Ralph Ellison wrote about the limitation and possibility in the blues, that tension one feels waiting for transcendence while others are prattling on about their days.  This is the core element which drives our music--structure pushing up against the lack of structure, joy and exuberance blossoming forth from wistful sorrow.  My only complaint in the era of smartphone shows is that few seem capable of waiting; waiting for IT to happen, listening in such a way as to facilitate IT happening.  The community tends to the zeitgeist as acolytes tending a small fire.  Nietzsche looks for a common experience, but if everyone is talking, Jung has taken a hike.

How can one connect all the dots, bring it all together, make IT happen again?  Derrida’s overused phrase (guilty as charged) always already indicates a world which is always slipping into the past.  Foucault hints at obedience, and clearly, at the onset of summer and joy, that’s the last thing I want to consider.  Schiller comes to mind often, though, play drive and form drive coming into contrast with one another, a place of tension where creativity exists.  In fact, this is not a new thought to critics, and it is one I need to remember.  Somewhere between perception and phenomena like music, it is happening.  The question as the tourist, the short spell traveler, is whether or not I can let go of ego.

Walking into the Great Woods show, form drive, play drive, Schiller and Nietzsche were far from my thoughts.  Rather, I was mulling over the idea of transitions.  There were grown American men watching the World Cup on a portable widescreen in the parking lot.  Many other dudes were seeking veggie burritos or grilled cheeses that were simply not available.  This was not a Dead lot from 1989 where Bacchanalia took on a whole new level.  Dionysus was waiting in the shadows of the heated day. He or she was, however, hiding.

How could Apollo actually appreciate the lot scene?  There was an appointed hour, and in this case, everything was well orchestrated even without a map.  We were all coming from work or family scenes, catching a glimpse of the World Cup where possible, hotdogs and kids, napkins wiping faces.  Few fans showed up for the show before 7:30 despite a 7:00 ticket time.  What was up with that?  I suspected that we were losing the older forms of our community, that formless form of lots strewn with vendors and complete, pre-show, throw down insanity.  Instead, Apollo’s joy, we parked between the lines.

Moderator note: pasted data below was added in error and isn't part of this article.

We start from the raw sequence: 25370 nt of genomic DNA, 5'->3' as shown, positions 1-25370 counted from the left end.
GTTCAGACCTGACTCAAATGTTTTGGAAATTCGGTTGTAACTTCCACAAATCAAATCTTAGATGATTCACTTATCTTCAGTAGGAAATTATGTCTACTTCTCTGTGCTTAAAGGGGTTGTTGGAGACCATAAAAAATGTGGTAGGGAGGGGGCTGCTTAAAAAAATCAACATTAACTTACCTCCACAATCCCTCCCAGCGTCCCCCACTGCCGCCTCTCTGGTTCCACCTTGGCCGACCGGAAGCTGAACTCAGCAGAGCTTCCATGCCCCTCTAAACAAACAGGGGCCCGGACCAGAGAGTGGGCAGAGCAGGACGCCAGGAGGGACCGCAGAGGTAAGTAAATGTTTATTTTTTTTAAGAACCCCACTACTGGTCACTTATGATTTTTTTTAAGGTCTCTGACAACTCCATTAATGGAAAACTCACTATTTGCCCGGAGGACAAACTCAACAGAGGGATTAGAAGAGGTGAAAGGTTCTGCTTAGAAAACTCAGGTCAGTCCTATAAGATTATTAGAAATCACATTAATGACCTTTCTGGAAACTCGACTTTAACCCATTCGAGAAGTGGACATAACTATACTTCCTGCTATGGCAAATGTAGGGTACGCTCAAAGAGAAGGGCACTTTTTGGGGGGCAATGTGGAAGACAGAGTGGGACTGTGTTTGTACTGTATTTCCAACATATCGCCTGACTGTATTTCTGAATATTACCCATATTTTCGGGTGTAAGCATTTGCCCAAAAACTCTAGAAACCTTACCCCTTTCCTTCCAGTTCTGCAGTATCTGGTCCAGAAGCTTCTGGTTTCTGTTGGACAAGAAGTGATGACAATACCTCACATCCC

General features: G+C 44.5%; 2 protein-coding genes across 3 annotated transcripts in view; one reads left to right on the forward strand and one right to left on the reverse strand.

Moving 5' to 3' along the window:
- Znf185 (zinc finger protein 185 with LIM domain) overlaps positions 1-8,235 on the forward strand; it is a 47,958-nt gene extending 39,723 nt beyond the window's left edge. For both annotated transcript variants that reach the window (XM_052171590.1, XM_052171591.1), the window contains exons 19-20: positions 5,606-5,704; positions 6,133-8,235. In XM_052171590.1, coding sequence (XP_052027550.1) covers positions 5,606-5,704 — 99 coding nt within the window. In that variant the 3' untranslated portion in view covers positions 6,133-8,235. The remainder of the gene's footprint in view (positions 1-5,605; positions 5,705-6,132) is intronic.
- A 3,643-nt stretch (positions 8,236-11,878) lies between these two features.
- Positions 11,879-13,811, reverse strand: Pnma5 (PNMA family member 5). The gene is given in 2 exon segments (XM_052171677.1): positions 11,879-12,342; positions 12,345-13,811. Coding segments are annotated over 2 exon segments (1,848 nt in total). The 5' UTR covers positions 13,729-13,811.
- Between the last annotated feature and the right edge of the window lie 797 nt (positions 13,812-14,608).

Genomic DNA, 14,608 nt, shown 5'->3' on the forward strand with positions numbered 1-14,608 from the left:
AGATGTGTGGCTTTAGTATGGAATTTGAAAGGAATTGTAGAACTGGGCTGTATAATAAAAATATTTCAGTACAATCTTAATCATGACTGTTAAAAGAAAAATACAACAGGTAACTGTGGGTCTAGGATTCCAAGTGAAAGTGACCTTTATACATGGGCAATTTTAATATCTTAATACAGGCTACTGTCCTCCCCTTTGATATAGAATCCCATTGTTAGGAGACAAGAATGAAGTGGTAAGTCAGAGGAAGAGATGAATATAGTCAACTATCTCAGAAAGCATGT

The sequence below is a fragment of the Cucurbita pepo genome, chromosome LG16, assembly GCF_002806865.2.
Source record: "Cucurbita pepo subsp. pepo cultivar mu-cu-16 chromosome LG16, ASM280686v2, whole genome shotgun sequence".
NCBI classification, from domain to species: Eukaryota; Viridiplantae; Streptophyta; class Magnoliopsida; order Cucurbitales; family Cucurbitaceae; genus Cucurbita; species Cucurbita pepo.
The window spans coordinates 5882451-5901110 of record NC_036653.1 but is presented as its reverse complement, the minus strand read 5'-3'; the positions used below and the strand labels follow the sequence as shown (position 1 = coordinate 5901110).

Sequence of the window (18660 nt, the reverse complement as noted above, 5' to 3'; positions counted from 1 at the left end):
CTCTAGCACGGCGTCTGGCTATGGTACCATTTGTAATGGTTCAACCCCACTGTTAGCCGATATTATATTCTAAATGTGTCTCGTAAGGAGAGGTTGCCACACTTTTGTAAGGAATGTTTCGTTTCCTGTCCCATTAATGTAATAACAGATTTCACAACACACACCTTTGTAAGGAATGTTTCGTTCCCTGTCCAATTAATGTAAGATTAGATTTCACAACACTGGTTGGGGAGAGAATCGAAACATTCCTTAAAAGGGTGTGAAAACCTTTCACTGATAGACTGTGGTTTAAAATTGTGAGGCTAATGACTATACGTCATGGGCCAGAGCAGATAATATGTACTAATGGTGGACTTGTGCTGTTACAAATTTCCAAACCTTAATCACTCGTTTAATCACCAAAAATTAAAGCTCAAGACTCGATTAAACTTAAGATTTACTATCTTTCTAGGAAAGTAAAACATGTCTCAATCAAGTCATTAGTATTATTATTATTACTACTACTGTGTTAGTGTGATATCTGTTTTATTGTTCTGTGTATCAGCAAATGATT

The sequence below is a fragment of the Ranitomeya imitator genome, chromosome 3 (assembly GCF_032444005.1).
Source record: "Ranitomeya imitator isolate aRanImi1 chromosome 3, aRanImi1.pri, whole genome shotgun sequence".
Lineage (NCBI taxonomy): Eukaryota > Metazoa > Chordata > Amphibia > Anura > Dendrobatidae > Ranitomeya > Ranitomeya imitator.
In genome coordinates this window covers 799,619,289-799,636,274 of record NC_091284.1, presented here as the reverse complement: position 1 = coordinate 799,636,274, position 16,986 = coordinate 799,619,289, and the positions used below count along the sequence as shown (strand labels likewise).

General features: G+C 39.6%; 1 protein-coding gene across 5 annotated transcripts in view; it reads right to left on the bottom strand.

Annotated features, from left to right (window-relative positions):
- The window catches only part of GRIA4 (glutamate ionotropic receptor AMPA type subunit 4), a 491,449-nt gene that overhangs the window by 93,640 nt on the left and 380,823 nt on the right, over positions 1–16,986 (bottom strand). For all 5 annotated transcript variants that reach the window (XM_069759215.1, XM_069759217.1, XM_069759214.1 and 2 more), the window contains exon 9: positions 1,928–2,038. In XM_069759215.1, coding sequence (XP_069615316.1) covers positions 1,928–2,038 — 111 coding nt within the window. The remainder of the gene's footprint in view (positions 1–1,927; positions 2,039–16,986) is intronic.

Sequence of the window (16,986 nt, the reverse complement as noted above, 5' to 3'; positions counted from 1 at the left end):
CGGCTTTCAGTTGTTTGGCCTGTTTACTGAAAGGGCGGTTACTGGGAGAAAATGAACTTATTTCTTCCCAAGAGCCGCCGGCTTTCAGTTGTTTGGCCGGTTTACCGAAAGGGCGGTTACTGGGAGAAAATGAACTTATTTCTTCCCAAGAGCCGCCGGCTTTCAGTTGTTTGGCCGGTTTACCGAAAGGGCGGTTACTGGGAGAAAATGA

When the music started, it was difficult, too, to discern the music lovers from the mass.  Chatter aside, the new tunes (for me) provided an excellent example of the tension between structure and improvisation, form and play drive, tension and release.  No, we did not ooze into some orgiastic NOW of Dionysian bliss.  I had to wonder, though, would this crowd even accept that state of mind?  As much as I want the music and the scene to derail into an undulating bowl of oatmeal bliss, I also have to wonder whether the current zeitgeist includes such behavior.  Even way back in 1985, the Grateful Dead were hot, but they weren’t dragging their summer shed friends into the abyss.

The possibility of abyss is always there, though, and I oozed joy over the new material., shuddering with satisfaction.  New structures were created to contain the exuberant melancholy.  It seemed, in the first set, as though every other song was new.  Rather than bemoaning, I was feeling chills, genuine chills, at the preponderance of new material.   No, the depth of the blues expressed was nothing close to what Ellison describes, but Phish are modern American tricksters, donning a variety of veils while evoking familiar lost memories.

It’s difficult to describe, really, the absences, the excesses, the dearth and the plethora, the tension between all those things we must do and those things we are yawningly obliged to accomplish.  The feeling of letting them go is even more difficult to describe.  In those few moments of bliss, I am transported.  For an example, the transition between Ghost and Weekapaugh Groove was so deep in the pocket that I was no longer in my head noise.  There was a blank space where my mind should have been.  There was no mind.  It was done in the not doing.  We were, for a moment, in the now, in the one.  This is the Golden Age.